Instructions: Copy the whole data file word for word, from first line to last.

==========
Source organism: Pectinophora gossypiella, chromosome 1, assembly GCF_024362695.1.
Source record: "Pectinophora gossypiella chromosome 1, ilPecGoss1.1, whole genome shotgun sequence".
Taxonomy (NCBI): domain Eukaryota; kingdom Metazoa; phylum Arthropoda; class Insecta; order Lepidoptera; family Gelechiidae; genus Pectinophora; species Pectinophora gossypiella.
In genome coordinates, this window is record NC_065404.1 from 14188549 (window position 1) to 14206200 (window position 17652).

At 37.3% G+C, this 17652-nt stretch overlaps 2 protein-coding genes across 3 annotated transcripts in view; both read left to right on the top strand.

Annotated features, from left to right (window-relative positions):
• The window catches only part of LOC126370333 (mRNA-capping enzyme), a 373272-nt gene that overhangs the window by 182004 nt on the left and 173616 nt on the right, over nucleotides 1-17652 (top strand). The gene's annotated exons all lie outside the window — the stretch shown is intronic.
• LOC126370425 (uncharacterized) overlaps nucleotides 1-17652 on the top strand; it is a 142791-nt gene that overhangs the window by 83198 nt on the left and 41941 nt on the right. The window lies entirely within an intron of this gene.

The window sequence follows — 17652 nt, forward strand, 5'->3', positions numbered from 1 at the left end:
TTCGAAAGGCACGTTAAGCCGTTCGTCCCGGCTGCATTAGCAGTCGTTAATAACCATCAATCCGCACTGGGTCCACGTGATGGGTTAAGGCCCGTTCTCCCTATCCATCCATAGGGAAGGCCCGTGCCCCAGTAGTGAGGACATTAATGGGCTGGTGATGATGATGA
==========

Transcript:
Source organism: Pectinophora gossypiella, chromosome 1, assembly GCF_024362695.1.
Source record: "Pectinophora gossypiella chromosome 1, ilPecGoss1.1, whole genome shotgun sequence".
Taxonomy (NCBI): domain Eukaryota; kingdom Metazoa; phylum Arthropoda; class Insecta; order Lepidoptera; family Gelechiidae; genus Pectinophora; species Pectinophora gossypiella.
In genome coordinates, this window is record NC_065404.1 from 14188549 (window position 1) to 14206200 (window position 17652).

At 37.3% G+C, this 17652-nt stretch overlaps 2 protein-coding genes across 3 annotated transcripts in view; both read left to right on the top strand.

Annotated features, from left to right (window-relative positions):
• The window catches only part of LOC126370333 (mRNA-capping enzyme), a 373272-nt gene that overhangs the window by 182004 nt on the left and 173616 nt on the right, over nucleotides 1-17652 (top strand). The gene's annotated exons all lie outside the window — the stretch shown is intronic.
• LOC126370425 (uncharacterized) overlaps nucleotides 1-17652 on the top strand; it is a 142791-nt gene that overhangs the window by 83198 nt on the left and 41941 nt on the right. The window lies entirely within an intron of this gene.

The window sequence follows — 17652 nt, forward strand, 5'->3', positions numbered from 1 at the left end:
TTCGAAAGGCACGTTAAGCCGTTCGTCCCGGCTGCATTAGCAGTCGTTAATAACCATCAATCCGCACTGGGTCCACGTGATGGGTTAAGGCCCGTTCTCCCTATCCATCCATAGGGAAGGCCCGTGCCCCAGTAGTGAGGACATTAATGGGCTGGTGATGATGATGA